CRCEES Roundtable discussion: National Minority Rights and Non-Territorial Cultural Autonomy in Central and Eastern Europe

Published: 7 December 2011

Part of the AHRC-sponsored research project 'Ending Nationalism? The Quest for Cultural Autonomy in Inter-war Europe' and the CRCEES Briefing Days Programme 30 January 2007, 11.00-13.00 Randolph Hall, Main Building, University of Glasgow


Prof. John Hiden and Dr David Smith, Department of Central and East European Studies, University of Glasgow

Keynote Discussants:

  • Dr Eamonn Butler, University of Glasgow, UK
  • Ms Laura Cashman, University of Glasgow, UK
  • Mr Christopher Decker, Chief, Security Issues Section, OSCE
  • Ms Ivana Djuric, University of Nottingham, UK
  • Dr Károly Gruber, University of Gyõr, Hungary
  • Ms Barbara Kejzar, Institute for the Ethnic Studies, Slovenia
  • Mr Shavarsh Khachatryan, Department of National Minorities and Religious Affairs, Republic of Armenia
  • Mrs Raduta Matache, Chargé d'Affaires, Embassy of Romania, London

Themes for Discussion:

Issues of multiculturalism and national minority rights have elicited considerable discussion across Europe over the past decade and a half, with the Central and Eastern European countries in particular being required to demonstrate 'respect for and protection of minorities' within the context of the EU enlargement process. One model of minority rights that appears especially salient in today's Central and Eastern Europe is non-territorial cultural autonomy (NTCA), which forms the focus of Hiden and Smith's current AHRC-funded research project (2004-2007) based at the Department of Central and East European Studies of the University of Glasgow. NTCA has either been adopted or is under consideration in a number of states in the region, including Estonia, Hungary, Romania, the Russian Federation and Ukraine, and is increasingly on the agenda of organisations such as the Council of Europe and the OSCE. The origins of the NTCA concept can be traced back to the turn of the 20th century and the writings of the 'Austro Marxists' Karl Renner and Otto Bauer. The latter argued that a territorially-based approach could not in itself lead to a durable regulation of the "national question", and thus advocated the creation of minority cultural self-governments whose jurisdiction extended not to particular territories, but to groups of persons, voluntarily enrolling as part of a public legal corporation.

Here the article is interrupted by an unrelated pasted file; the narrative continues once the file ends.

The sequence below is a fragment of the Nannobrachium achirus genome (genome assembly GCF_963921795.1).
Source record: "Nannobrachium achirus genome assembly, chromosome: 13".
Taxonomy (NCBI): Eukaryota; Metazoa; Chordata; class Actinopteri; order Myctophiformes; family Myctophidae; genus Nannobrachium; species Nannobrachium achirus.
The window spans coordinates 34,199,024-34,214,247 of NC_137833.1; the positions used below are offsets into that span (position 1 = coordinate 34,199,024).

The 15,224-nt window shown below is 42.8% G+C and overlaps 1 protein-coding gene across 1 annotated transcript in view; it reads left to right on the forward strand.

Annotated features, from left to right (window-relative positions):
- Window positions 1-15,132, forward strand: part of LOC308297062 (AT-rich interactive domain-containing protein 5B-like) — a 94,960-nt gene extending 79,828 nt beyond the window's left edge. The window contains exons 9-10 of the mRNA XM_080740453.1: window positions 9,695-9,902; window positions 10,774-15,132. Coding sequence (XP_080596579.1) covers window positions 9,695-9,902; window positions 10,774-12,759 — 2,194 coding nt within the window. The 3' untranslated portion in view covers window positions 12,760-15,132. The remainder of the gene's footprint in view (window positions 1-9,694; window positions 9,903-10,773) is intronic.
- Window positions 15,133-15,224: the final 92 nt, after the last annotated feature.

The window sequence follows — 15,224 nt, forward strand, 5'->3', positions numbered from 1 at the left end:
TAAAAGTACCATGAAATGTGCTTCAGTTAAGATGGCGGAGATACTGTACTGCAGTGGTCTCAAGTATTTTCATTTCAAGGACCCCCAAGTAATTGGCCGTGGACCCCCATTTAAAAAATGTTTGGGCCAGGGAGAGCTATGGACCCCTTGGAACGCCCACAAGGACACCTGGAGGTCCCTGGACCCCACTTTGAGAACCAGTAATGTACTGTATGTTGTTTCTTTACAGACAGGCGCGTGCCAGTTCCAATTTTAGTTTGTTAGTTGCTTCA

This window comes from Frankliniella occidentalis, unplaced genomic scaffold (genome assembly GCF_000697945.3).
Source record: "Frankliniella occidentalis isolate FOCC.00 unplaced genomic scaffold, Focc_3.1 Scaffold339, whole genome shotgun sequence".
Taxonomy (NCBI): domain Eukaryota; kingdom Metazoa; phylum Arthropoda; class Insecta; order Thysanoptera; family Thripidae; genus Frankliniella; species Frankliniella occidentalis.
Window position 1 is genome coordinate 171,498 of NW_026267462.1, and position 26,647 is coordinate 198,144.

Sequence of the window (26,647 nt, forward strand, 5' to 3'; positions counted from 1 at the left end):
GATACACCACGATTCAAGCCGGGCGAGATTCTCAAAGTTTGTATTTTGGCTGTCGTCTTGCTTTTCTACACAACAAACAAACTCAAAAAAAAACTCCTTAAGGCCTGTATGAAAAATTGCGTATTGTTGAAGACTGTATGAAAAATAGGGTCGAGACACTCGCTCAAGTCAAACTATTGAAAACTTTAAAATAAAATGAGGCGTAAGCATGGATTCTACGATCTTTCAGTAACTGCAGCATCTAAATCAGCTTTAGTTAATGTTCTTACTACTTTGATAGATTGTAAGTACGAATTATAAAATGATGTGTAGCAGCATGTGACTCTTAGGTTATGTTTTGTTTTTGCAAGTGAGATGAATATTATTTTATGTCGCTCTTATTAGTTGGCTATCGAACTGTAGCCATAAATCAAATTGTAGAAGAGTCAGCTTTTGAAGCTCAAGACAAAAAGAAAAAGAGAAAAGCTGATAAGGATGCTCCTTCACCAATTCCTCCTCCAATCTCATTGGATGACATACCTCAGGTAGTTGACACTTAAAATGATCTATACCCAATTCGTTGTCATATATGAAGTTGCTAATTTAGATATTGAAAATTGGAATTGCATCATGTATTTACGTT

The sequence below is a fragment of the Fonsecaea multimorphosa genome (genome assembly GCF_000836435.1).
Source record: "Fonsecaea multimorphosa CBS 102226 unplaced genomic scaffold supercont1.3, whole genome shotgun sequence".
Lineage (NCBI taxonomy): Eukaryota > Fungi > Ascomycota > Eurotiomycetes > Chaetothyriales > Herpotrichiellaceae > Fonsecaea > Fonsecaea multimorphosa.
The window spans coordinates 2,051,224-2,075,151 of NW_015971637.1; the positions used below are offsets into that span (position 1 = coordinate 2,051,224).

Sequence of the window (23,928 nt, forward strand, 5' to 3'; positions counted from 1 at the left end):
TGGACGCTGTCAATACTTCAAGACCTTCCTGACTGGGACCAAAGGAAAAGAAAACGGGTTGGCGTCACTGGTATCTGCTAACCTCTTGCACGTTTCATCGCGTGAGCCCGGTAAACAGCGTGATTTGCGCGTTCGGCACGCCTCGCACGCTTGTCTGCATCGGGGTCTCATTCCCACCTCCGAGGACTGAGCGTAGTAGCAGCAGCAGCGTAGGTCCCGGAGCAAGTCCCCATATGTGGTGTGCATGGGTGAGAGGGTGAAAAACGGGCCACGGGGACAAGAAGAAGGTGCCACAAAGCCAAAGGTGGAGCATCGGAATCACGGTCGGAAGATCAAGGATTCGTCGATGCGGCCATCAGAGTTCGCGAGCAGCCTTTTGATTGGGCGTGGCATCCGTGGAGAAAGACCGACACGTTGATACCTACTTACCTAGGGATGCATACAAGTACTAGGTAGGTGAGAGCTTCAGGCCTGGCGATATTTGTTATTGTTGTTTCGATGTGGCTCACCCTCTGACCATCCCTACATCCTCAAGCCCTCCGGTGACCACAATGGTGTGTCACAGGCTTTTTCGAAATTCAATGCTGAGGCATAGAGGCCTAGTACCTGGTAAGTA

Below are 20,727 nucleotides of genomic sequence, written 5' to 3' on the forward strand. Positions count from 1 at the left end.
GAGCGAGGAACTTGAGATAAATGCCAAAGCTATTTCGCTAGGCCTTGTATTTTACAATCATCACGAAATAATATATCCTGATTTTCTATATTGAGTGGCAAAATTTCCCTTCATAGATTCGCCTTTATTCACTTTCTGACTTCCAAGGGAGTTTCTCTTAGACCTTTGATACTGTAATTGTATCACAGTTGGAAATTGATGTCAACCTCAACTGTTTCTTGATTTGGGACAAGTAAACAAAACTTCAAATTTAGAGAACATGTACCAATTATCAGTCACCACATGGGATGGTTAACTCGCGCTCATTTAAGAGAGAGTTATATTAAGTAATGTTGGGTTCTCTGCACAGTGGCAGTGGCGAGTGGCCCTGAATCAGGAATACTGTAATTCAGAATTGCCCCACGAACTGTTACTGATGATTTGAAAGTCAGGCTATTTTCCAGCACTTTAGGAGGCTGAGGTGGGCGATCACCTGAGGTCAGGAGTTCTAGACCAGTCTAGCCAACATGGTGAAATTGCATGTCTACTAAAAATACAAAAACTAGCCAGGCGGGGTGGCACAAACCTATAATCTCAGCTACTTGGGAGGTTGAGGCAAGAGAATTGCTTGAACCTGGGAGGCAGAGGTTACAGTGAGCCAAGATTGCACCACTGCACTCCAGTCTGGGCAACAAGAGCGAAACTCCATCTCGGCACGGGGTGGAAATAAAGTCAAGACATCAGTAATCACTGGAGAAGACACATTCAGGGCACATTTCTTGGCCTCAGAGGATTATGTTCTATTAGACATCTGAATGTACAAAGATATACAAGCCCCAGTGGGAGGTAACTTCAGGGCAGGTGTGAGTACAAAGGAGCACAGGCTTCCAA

The roundtable discussion forms part of the dissemination agenda of this project, and will bring together diplomatic representatives from the region with academic specialists from CEES Glasgow, the wider Central for Russian and Central and East European Studies and their partner institutions in Central and Eastern Europe. Participants will be invited to reflect upon some of the key findings of the AHRC project and their possible relevance to the region today. More broadly, the roundtable will discuss: the main factors shaping the relationship between states, national minorities, external national homelands and international organisations in today's Europe; and the question of how to reconcile classic liberal principles with collective demands for recognition of particular cultures, within a normative agenda of forging stable and democratic political communities.

Participation in the roundtable discussion is free, but places are limited. Anyone wishing to attend should contact: Ann Mulholland, CRCEES Administrator ( as soon as possible, and no later than 15 January 2007.

Some funding is available to support attendance by CRCEES staff and postgraduate students from partner institutions outside Glasgow, and will be allocated on a first-come, first-served basis. A buffet lunch will be provided for participants at the end of the discussion.

First published: 7 December 2011